TM: Well, even if John McCain wins in the USA, it will be hard for him to maintain the system where the rich get massive tax relief, while basic infrastructure and public services are in serious decline. Of course, people do not want to be taxed too heavily, but they do not want to be treated unfairly either. In the light of the Liechtenstein experiences and other cases of tax evasion, people are saying: “Why have culprits been allowed to get away with it? We all have responsibilities, we all pay taxes, no one should be exempt.” That is how good people think everywhere, and responsible political leadership must ensure that that is also the way people behave. Therefore, we have to deal with tax havens and related issues.

HWZ: I agree, and this topic deserves more attention in Doha than it got in Monterrey. It would make sense to shape a global compact to fight tax evasion. Such a compact would involve not only governments, but also private- sector companies. We know that tax evasion and tax flight hurt developing countries and rich nations alike. A study commissioned by our Ministry shows a loss of about $ 500 billion every year for developing countries. The figure for rich nations is another $ 500 billion. Summed up, that is ten times the current total of ODA. If that money was in the national budgets, that would solve many problems…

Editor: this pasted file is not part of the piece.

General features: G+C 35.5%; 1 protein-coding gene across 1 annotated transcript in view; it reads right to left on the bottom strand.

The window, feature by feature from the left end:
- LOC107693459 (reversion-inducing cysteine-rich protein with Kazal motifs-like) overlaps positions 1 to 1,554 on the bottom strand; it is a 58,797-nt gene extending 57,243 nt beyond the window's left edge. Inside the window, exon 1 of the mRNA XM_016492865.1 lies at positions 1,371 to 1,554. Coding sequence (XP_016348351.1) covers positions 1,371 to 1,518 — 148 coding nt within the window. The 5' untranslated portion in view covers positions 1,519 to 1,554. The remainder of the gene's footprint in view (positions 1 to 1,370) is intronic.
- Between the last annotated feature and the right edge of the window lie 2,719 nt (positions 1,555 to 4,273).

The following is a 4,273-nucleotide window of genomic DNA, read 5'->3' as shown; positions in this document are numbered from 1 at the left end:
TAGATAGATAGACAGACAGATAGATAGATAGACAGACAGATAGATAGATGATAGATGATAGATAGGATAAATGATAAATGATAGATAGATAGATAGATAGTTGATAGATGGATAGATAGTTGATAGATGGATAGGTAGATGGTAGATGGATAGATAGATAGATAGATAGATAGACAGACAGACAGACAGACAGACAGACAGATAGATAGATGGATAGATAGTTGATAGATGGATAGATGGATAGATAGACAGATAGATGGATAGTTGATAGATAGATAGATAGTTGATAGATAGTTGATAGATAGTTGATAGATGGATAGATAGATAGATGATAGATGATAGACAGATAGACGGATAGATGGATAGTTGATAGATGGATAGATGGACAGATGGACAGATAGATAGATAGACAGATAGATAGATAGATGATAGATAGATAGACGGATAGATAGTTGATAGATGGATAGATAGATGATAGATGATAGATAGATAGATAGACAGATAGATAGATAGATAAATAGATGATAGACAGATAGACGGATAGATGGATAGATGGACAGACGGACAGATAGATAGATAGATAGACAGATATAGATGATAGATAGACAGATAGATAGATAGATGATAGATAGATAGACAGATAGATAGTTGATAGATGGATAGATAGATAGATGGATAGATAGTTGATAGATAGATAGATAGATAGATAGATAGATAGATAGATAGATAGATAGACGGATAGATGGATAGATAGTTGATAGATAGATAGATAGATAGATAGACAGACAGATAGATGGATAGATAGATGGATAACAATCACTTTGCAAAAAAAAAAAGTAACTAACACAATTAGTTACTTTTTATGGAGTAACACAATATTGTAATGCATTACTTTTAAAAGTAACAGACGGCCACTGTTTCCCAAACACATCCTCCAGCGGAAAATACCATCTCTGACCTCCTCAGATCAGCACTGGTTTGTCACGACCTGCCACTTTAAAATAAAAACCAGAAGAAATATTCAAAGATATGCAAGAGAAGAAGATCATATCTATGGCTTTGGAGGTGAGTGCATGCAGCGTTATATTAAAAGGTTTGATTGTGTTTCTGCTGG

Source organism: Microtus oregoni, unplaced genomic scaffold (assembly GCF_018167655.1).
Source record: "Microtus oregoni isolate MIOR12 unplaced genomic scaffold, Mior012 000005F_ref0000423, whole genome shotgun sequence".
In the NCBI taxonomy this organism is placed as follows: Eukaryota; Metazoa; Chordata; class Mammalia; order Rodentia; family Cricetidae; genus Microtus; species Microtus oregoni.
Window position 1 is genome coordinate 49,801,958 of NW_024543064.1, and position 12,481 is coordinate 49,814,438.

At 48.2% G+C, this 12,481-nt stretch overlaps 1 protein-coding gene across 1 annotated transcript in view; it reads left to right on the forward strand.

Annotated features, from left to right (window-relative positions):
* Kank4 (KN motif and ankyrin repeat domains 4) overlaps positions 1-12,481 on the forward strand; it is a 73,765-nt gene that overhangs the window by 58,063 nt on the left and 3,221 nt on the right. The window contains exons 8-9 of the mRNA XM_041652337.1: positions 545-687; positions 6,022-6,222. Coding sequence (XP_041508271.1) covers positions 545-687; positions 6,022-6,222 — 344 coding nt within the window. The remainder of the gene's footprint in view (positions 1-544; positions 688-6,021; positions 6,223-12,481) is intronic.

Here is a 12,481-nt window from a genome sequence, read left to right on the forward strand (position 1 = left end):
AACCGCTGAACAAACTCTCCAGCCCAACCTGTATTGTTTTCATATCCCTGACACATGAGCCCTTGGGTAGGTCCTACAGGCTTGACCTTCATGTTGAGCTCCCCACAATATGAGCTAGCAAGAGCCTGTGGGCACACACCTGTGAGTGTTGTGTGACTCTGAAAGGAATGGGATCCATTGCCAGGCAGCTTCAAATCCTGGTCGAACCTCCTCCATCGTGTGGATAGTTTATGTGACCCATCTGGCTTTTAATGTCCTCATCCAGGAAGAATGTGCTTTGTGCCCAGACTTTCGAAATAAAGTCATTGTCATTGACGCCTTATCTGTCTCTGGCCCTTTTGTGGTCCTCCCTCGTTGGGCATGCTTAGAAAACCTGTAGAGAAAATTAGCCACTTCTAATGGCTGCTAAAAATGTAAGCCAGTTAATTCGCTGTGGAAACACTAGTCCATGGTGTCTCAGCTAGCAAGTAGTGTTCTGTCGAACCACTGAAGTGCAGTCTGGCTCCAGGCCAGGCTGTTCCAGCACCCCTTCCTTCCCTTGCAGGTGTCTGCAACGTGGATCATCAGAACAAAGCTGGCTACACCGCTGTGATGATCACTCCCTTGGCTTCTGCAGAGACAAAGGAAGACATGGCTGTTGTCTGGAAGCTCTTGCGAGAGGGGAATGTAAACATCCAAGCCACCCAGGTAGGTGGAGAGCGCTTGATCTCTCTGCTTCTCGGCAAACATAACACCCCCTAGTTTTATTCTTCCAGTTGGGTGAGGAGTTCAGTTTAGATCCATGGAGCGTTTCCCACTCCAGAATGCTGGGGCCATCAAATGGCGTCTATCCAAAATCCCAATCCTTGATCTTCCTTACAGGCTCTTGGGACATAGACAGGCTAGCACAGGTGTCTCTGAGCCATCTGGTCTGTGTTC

…not least in terms of developing countries raising their own funds.

HWZ: Precisely, yes. You see, we talked to staff of the internal revenue service in Ghana. One of them said: “If we want our government to be responsible to us citizens, we have to make them less dependent on foreign aid.” That idea is not new, but I was impressed to hear it stated so clearly by a government officer in Africa.

It makes sense to turn around the phrase “No taxation without representation”, the historic slogan of the American revolution. Where there is no taxation, there normally is no democratic representation either.

TM: This issue is very important, and governments throughout Africa are aware of it. We know we have to focus on tax collection and improve matters. To promote that cause, we already have an agreement to establish an African Tax Institute, which will be funded by the OECD.

HWZ: The point really is that to rely on a county’s domestic resources is evidence of good governance and ownership. But that is a long-term goal, we have to cooperate internationally to achieve it everywhere.